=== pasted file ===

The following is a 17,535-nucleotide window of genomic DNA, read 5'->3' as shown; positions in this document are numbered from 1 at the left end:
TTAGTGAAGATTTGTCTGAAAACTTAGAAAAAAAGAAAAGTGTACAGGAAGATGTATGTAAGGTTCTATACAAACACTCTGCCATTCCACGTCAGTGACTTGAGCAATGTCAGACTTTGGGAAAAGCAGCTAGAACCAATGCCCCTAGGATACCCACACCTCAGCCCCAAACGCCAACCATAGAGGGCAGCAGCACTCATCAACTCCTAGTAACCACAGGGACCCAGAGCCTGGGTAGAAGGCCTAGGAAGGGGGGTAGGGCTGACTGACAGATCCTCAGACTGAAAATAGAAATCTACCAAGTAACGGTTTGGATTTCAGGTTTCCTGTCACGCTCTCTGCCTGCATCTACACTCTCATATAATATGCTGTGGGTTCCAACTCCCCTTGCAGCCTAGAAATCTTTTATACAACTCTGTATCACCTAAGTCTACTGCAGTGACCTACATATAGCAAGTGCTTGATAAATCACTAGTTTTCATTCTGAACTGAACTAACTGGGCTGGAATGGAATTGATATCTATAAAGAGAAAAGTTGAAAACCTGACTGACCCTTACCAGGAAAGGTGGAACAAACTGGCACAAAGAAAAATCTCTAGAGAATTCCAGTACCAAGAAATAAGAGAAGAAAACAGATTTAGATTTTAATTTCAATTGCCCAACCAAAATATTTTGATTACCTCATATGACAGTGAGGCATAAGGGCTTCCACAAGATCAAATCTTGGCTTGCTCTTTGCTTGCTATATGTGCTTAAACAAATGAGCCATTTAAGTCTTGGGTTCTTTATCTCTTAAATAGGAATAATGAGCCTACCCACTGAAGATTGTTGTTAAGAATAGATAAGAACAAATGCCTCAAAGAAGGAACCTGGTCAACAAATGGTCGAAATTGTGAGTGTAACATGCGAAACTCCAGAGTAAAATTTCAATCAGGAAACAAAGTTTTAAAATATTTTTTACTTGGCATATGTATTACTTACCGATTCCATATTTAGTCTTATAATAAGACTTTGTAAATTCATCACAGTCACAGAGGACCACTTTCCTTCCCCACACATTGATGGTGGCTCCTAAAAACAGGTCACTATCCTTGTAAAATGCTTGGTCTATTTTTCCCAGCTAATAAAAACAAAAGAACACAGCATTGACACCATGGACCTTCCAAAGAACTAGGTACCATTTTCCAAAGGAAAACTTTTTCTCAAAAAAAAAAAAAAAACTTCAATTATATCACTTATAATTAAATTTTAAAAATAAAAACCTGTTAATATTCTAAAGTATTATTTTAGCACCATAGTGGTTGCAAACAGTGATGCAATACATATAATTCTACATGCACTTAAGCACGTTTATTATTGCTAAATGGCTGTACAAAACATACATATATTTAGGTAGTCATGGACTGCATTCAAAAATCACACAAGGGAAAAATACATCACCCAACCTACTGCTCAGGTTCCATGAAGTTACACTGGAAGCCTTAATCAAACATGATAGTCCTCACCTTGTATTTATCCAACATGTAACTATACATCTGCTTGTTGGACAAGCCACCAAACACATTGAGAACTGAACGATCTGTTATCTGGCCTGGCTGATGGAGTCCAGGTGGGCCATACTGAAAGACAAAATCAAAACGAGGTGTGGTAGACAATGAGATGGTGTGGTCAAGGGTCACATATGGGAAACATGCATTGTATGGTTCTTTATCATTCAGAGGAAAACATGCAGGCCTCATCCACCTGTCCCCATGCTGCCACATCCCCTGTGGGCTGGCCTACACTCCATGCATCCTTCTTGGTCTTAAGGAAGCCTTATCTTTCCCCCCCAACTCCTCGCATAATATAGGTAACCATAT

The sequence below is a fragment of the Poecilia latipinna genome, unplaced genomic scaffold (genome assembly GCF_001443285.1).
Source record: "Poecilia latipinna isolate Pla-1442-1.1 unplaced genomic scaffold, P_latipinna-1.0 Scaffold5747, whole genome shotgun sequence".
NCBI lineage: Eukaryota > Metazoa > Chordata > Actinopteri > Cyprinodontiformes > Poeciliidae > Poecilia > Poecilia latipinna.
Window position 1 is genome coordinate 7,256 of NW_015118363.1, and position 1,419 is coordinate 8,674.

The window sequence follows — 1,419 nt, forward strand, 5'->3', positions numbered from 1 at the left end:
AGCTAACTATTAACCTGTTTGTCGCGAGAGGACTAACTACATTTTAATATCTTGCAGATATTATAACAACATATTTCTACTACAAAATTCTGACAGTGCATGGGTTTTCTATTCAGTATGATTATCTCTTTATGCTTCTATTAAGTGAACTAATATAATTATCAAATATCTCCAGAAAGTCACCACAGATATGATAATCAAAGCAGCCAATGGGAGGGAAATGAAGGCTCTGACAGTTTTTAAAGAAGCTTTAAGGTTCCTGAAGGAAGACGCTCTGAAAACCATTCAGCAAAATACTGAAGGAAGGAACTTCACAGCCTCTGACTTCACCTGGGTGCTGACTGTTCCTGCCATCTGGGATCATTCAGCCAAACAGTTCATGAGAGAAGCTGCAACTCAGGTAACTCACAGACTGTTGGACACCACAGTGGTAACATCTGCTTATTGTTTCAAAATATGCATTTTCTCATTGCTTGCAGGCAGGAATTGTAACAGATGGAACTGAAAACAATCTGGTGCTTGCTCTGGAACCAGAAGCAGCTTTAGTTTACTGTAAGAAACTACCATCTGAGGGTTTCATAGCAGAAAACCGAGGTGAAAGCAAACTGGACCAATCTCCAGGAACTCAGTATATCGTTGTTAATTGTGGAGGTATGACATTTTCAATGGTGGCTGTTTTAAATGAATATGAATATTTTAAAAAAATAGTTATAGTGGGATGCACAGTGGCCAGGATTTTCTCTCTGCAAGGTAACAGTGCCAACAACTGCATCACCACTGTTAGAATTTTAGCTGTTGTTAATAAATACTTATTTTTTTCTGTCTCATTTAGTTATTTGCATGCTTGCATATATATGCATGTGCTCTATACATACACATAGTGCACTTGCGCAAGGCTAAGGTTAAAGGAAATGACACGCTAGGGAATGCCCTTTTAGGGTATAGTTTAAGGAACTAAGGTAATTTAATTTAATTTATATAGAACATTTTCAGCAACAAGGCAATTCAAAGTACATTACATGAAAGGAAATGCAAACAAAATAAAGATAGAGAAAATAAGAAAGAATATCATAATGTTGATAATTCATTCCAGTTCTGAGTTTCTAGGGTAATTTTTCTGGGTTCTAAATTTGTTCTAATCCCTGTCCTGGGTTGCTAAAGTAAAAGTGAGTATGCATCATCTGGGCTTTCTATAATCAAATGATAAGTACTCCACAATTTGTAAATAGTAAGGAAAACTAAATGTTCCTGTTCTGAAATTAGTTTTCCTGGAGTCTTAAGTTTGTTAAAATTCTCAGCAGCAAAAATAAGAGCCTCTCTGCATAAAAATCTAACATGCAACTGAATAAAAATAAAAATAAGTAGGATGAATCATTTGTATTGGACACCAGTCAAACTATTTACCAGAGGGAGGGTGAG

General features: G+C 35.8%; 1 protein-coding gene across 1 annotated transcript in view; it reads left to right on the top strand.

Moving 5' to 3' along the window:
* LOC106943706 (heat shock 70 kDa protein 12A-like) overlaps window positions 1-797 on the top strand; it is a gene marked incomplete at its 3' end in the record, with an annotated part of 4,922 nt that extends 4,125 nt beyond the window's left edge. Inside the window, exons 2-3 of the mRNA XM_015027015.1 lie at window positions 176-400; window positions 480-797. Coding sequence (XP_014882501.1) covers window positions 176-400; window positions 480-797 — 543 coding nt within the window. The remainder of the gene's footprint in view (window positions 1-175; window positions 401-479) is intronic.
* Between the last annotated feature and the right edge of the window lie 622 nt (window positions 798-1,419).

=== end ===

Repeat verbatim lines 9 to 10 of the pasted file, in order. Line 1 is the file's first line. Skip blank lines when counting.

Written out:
General features: G+C 35.8%; 1 protein-coding gene across 1 annotated transcript in view; it reads left to right on the top strand.

Moving 5' to 3' along the window: